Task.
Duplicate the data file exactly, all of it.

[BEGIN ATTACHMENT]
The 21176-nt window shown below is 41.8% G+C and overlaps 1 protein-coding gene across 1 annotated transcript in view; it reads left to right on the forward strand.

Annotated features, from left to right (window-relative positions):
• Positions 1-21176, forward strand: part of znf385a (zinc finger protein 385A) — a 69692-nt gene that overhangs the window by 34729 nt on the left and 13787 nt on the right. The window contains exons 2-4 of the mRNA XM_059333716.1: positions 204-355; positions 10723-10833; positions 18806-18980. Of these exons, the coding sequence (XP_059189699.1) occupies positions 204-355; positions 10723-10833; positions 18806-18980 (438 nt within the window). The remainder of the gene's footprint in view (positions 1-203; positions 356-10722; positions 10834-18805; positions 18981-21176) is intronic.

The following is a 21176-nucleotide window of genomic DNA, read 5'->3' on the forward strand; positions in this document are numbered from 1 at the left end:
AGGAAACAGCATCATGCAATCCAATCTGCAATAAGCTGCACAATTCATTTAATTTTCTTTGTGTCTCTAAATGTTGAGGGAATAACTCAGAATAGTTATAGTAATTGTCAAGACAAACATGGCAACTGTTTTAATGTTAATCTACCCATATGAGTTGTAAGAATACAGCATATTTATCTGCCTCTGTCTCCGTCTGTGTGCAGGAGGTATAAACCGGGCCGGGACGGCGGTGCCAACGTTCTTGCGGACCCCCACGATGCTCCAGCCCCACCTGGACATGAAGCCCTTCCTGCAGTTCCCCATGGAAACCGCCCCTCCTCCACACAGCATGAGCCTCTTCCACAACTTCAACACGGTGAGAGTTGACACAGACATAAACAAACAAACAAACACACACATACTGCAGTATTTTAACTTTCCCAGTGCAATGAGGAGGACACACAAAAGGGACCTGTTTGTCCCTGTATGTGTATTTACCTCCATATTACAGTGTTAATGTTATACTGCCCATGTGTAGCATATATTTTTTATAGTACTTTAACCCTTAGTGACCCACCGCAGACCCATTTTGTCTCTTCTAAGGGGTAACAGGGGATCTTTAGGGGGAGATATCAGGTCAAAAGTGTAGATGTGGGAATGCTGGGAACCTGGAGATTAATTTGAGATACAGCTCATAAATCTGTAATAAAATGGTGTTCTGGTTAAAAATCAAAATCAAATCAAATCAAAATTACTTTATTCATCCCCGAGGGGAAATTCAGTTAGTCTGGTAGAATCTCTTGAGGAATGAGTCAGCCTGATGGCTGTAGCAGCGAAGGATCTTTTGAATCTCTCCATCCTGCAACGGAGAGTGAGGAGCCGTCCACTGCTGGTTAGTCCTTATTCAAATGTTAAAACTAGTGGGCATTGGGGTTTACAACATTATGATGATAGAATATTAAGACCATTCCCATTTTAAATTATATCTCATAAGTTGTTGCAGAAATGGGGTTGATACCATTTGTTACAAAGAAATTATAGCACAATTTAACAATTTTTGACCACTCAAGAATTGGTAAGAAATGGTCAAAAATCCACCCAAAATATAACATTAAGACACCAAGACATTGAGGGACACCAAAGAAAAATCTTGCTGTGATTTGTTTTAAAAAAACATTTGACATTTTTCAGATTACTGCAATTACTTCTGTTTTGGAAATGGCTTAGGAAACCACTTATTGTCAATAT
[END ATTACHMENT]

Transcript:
The 21176-nt window shown below is 41.8% G+C and overlaps 1 protein-coding gene across 1 annotated transcript in view; it reads left to right on the forward strand.

Annotated features, from left to right (window-relative positions):
• Positions 1-21176, forward strand: part of znf385a (zinc finger protein 385A) — a 69692-nt gene that overhangs the window by 34729 nt on the left and 13787 nt on the right. The window contains exons 2-4 of the mRNA XM_059333716.1: positions 204-355; positions 10723-10833; positions 18806-18980. Of these exons, the coding sequence (XP_059189699.1) occupies positions 204-355; positions 10723-10833; positions 18806-18980 (438 nt within the window). The remainder of the gene's footprint in view (positions 1-203; positions 356-10722; positions 10834-18805; positions 18981-21176) is intronic.

The following is a 21176-nucleotide window of genomic DNA, read 5'->3' on the forward strand; positions in this document are numbered from 1 at the left end:
AGGAAACAGCATCATGCAATCCAATCTGCAATAAGCTGCACAATTCATTTAATTTTCTTTGTGTCTCTAAATGTTGAGGGAATAACTCAGAATAGTTATAGTAATTGTCAAGACAAACATGGCAACTGTTTTAATGTTAATCTACCCATATGAGTTGTAAGAATACAGCATATTTATCTGCCTCTGTCTCCGTCTGTGTGCAGGAGGTATAAACCGGGCCGGGACGGCGGTGCCAACGTTCTTGCGGACCCCCACGATGCTCCAGCCCCACCTGGACATGAAGCCCTTCCTGCAGTTCCCCATGGAAACCGCCCCTCCTCCACACAGCATGAGCCTCTTCCACAACTTCAACACGGTGAGAGTTGACACAGACATAAACAAACAAACAAACACACACATACTGCAGTATTTTAACTTTCCCAGTGCAATGAGGAGGACACACAAAAGGGACCTGTTTGTCCCTGTATGTGTATTTACCTCCATATTACAGTGTTAATGTTATACTGCCCATGTGTAGCATATATTTTTTATAGTACTTTAACCCTTAGTGACCCACCGCAGACCCATTTTGTCTCTTCTAAGGGGTAACAGGGGATCTTTAGGGGGAGATATCAGGTCAAAAGTGTAGATGTGGGAATGCTGGGAACCTGGAGATTAATTTGAGATACAGCTCATAAATCTGTAATAAAATGGTGTTCTGGTTAAAAATCAAAATCAAATCAAATCAAAATTACTTTATTCATCCCCGAGGGGAAATTCAGTTAGTCTGGTAGAATCTCTTGAGGAATGAGTCAGCCTGATGGCTGTAGCAGCGAAGGATCTTTTGAATCTCTCCATCCTGCAACGGAGAGTGAGGAGCCGTCCACTGCTGGTTAGTCCTTATTCAAATGTTAAAACTAGTGGGCATTGGGGTTTACAACATTATGATGATAGAATATTAAGACCATTCCCATTTTAAATTATATCTCATAAGTTGTTGCAGAAATGGGGTTGATACCATTTGTTACAAAGAAATTATAGCACAATTTAACAATTTTTGACCACTCAAGAATTGGTAAGAAATGGTCAAAAATCCACCCAAAATATAACATTAAGACACCAAGACATTGAGGGACACCAAAGAAAAATCTTGCTGTGATTTGTTTTAAAAAAACATTTGACATTTTTCAGATTACTGCAATTACTTCTGTTTTGGAAATGGCTTAGGAAACCACTTATTGTCAATAT